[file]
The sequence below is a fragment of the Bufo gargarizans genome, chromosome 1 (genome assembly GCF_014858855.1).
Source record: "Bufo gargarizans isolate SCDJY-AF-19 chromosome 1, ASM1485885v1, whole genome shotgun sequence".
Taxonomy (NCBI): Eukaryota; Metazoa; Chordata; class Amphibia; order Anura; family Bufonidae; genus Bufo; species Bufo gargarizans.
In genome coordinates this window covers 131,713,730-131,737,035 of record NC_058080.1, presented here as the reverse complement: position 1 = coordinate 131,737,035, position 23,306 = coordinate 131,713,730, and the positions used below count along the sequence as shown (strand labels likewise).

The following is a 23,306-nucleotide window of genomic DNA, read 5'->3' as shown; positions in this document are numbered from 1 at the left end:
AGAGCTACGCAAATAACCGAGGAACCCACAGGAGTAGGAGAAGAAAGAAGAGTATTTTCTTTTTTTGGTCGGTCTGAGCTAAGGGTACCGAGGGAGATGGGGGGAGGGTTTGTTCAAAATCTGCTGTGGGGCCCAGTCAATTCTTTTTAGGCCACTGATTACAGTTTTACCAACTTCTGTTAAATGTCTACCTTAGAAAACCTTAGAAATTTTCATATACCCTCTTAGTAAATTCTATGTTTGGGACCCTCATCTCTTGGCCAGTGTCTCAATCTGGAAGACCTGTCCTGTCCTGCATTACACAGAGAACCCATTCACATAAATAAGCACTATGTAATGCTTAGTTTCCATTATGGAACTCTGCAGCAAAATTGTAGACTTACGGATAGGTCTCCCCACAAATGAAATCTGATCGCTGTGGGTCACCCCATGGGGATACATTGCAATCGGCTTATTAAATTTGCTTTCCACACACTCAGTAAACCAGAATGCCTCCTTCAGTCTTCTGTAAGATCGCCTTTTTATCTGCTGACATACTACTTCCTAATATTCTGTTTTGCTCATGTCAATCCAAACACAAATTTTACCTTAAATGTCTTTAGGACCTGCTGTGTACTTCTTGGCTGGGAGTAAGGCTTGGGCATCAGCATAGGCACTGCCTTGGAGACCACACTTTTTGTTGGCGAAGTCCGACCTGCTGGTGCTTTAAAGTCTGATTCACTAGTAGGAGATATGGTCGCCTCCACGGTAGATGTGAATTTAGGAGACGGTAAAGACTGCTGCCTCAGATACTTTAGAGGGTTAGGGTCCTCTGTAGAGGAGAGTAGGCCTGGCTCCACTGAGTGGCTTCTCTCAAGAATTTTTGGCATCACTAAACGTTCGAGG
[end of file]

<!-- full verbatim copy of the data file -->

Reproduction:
The sequence below is a fragment of the Bufo gargarizans genome, chromosome 1 (genome assembly GCF_014858855.1).
Source record: "Bufo gargarizans isolate SCDJY-AF-19 chromosome 1, ASM1485885v1, whole genome shotgun sequence".
Taxonomy (NCBI): Eukaryota; Metazoa; Chordata; class Amphibia; order Anura; family Bufonidae; genus Bufo; species Bufo gargarizans.
In genome coordinates this window covers 131,713,730-131,737,035 of record NC_058080.1, presented here as the reverse complement: position 1 = coordinate 131,737,035, position 23,306 = coordinate 131,713,730, and the positions used below count along the sequence as shown (strand labels likewise).

The following is a 23,306-nucleotide window of genomic DNA, read 5'->3' as shown; positions in this document are numbered from 1 at the left end:
AGAGCTACGCAAATAACCGAGGAACCCACAGGAGTAGGAGAAGAAAGAAGAGTATTTTCTTTTTTTGGTCGGTCTGAGCTAAGGGTACCGAGGGAGATGGGGGGAGGGTTTGTTCAAAATCTGCTGTGGGGCCCAGTCAATTCTTTTTAGGCCACTGATTACAGTTTTACCAACTTCTGTTAAATGTCTACCTTAGAAAACCTTAGAAATTTTCATATACCCTCTTAGTAAATTCTATGTTTGGGACCCTCATCTCTTGGCCAGTGTCTCAATCTGGAAGACCTGTCCTGTCCTGCATTACACAGAGAACCCATTCACATAAATAAGCACTATGTAATGCTTAGTTTCCATTATGGAACTCTGCAGCAAAATTGTAGACTTACGGATAGGTCTCCCCACAAATGAAATCTGATCGCTGTGGGTCACCCCATGGGGATACATTGCAATCGGCTTATTAAATTTGCTTTCCACACACTCAGTAAACCAGAATGCCTCCTTCAGTCTTCTGTAAGATCGCCTTTTTATCTGCTGACATACTACTTCCTAATATTCTGTTTTGCTCATGTCAATCCAAACACAAATTTTACCTTAAATGTCTTTAGGACCTGCTGTGTACTTCTTGGCTGGGAGTAAGGCTTGGGCATCAGCATAGGCACTGCCTTGGAGACCACACTTTTTGTTGGCGAAGTCCGACCTGCTGGTGCTTTAAAGTCTGATTCACTAGTAGGAGATATGGTCGCCTCCACGGTAGATGTGAATTTAGGAGACGGTAAAGACTGCTGCCTCAGATACTTTAGAGGGTTAGGGTCCTCTGTAGAGGAGAGTAGGCCTGGCTCCACTGAGTGGCTTCTCTCAAGAATTTTTGGCATCACTAAACGTTCGAGG